From: Gerry Bates
Spring Hill, Sheffield S10
The promoters of electric and hybrid vehicles seem to believe that the laws of physics don’t apply to them.
Energy out always equals energy in and a bus operating within a given performance envelope will require the same amount of energy whether it is a simple diesel or a hybrid vehicle.
Most of the energy goes in rolling resistance but with a stop-start service and the city’s many hills, some advantage can be gained by recovering the energy normally lost as heat in the brakes.
Unfortunately, this advantage is gained at the expense of more complex and costly systems, leading to more expensive maintenance regimes and possible reliability issues.
The recovered energy has to be stored and we all know the sorts of problems surrounding batteries in terms of effectiveness, overall life and cost. The larger the battery the greater the saving but batteries are heavy, have a short life and their output becomes limited very quickly.
An external power source for a passenger vehicle - i.e. a trolley bus - eliminates most of these issues.
Maintenance costs are low compared even with a diesel vehicle, no batteries are necessary as the recovered energy can be fed back into the power supply and used by other vehicles on the system and the lower weight leads to a reduced energy requirement for a given performance.
A further benefit is the use of carbon-zero energy sources but the UK’s current balance of 81% of generation from carbon sources (oil, gas and coal - mostly imported) compares unfavourably with France’s less than 10%.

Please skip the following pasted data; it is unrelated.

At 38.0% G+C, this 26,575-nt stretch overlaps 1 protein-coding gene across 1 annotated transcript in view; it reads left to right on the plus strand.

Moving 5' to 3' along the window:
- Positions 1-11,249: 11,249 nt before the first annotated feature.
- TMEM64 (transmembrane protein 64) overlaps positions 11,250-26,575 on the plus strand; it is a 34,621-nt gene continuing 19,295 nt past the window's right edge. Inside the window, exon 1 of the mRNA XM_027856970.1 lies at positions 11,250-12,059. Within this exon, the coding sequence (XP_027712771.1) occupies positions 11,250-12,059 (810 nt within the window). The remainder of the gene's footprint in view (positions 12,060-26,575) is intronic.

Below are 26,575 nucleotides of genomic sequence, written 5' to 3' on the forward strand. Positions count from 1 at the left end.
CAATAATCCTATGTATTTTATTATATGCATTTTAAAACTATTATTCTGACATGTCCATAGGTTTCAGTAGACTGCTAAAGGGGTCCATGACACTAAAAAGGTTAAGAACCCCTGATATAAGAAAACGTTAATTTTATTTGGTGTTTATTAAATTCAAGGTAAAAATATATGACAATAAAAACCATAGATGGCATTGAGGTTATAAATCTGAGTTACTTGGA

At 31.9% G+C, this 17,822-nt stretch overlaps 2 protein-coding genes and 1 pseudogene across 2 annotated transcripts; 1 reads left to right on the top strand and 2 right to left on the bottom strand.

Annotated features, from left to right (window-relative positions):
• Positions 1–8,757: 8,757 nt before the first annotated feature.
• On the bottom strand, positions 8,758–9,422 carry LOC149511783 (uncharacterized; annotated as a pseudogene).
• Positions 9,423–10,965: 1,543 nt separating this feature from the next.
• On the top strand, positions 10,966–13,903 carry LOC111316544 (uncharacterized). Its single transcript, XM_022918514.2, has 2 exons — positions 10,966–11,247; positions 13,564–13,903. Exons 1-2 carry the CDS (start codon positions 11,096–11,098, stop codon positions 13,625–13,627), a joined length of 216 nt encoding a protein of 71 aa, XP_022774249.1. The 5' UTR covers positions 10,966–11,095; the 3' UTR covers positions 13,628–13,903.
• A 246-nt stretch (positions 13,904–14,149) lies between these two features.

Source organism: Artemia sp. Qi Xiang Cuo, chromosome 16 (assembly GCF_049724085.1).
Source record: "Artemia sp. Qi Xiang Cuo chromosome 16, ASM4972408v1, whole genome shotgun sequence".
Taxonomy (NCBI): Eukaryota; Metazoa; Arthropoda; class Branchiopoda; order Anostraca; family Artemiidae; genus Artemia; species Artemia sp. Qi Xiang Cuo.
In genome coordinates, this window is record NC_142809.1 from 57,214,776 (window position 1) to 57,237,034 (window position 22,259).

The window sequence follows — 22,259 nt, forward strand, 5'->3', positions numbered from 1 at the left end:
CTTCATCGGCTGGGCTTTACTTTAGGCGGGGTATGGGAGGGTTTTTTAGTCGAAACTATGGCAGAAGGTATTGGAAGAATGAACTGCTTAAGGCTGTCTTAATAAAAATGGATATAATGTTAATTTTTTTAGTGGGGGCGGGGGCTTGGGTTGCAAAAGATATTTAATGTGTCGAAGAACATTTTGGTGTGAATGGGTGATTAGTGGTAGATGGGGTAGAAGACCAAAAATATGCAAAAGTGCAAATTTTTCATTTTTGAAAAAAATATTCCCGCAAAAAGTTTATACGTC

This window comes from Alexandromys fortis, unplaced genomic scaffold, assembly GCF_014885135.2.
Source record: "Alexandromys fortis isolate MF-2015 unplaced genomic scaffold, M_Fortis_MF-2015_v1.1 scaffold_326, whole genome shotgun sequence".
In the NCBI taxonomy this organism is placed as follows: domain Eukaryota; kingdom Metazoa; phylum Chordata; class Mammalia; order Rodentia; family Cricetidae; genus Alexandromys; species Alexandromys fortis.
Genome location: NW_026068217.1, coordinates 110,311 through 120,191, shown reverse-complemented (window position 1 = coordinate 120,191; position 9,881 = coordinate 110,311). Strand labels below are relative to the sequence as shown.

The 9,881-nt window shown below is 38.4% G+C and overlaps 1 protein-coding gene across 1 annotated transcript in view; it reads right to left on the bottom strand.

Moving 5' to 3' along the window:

However, much of the energy loss is due to rolling resistance and occurs at the interface between the wheels and the road surface.
We have technology to reduce this - steel wheel on steel rail. For a given vehicle weight a tram suffers only a fraction of the rolling resistance caused by rubber on tarmac and is the most carbon dioxide efficient form of urban transport. The advantages of the light rail vehicle, characterised by the tram, can be extended to inter-urban journeys in the form of the tram-train and it is a great pity that some doubt now hangs over the experiment to be conducted between Sheffield and Rotherham,
The short-termism inherent in this country baulks at the high initial cost of a tram system but ignores the huge full-life savings. Compare this country with the rest of Europe.
A prime example is Kassel in Germany where the use of tram-trains has seen revenue on the previous heavy-rail system increase by about 300% with costs roughly halved.
Diesel tram-trains are also used but, compared with a bus, they generate around 75% less carbon dioxide.
The proportion of electrified main-line railways in this country compares unfavourably with Europe as well. Electric trains can also effectively recover braking energy and distribute it to other trains on the system.
The Manchester-Sheffield-Wath electrics were doing this trick in the 1950s, with power from freight trains braking constantly on the steep descents from Woodhead powering the trains climbing the gradients.
Come on Britain! A little short-term pain can lead to immense long-term gain.